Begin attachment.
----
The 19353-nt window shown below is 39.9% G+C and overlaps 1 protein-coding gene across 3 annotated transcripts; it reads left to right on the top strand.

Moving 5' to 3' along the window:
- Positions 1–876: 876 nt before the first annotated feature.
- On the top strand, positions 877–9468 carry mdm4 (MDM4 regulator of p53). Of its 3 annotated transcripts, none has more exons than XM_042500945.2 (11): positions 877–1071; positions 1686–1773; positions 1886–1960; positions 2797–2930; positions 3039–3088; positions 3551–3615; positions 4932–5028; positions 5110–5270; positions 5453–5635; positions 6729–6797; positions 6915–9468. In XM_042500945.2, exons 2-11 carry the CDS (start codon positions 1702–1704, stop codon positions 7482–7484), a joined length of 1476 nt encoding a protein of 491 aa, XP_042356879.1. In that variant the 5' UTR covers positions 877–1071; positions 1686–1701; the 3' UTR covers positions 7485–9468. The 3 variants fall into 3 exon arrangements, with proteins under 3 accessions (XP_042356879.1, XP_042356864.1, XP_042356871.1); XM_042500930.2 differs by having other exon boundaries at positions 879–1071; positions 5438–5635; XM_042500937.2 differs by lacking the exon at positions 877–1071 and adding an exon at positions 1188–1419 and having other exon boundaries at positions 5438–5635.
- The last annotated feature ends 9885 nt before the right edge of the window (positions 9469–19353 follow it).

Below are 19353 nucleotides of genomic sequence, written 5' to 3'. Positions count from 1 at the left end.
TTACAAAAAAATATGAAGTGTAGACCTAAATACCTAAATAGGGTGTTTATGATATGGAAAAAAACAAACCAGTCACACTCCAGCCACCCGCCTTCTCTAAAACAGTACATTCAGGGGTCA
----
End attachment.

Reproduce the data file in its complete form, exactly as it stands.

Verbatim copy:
The 19353-nt window shown below is 39.9% G+C and overlaps 1 protein-coding gene across 3 annotated transcripts; it reads left to right on the top strand.

Moving 5' to 3' along the window:
- Positions 1–876: 876 nt before the first annotated feature.
- On the top strand, positions 877–9468 carry mdm4 (MDM4 regulator of p53). Of its 3 annotated transcripts, none has more exons than XM_042500945.2 (11): positions 877–1071; positions 1686–1773; positions 1886–1960; positions 2797–2930; positions 3039–3088; positions 3551–3615; positions 4932–5028; positions 5110–5270; positions 5453–5635; positions 6729–6797; positions 6915–9468. In XM_042500945.2, exons 2-11 carry the CDS (start codon positions 1702–1704, stop codon positions 7482–7484), a joined length of 1476 nt encoding a protein of 491 aa, XP_042356879.1. In that variant the 5' UTR covers positions 877–1071; positions 1686–1701; the 3' UTR covers positions 7485–9468. The 3 variants fall into 3 exon arrangements, with proteins under 3 accessions (XP_042356879.1, XP_042356864.1, XP_042356871.1); XM_042500930.2 differs by having other exon boundaries at positions 879–1071; positions 5438–5635; XM_042500937.2 differs by lacking the exon at positions 877–1071 and adding an exon at positions 1188–1419 and having other exon boundaries at positions 5438–5635.
- The last annotated feature ends 9885 nt before the right edge of the window (positions 9469–19353 follow it).

Below are 19353 nucleotides of genomic sequence, written 5' to 3'. Positions count from 1 at the left end.
TTACAAAAAAATATGAAGTGTAGACCTAAATACCTAAATAGGGTGTTTATGATATGGAAAAAAACAAACCAGTCACACTCCAGCCACCCGCCTTCTCTAAAACAGTACATTCAGGGGTCA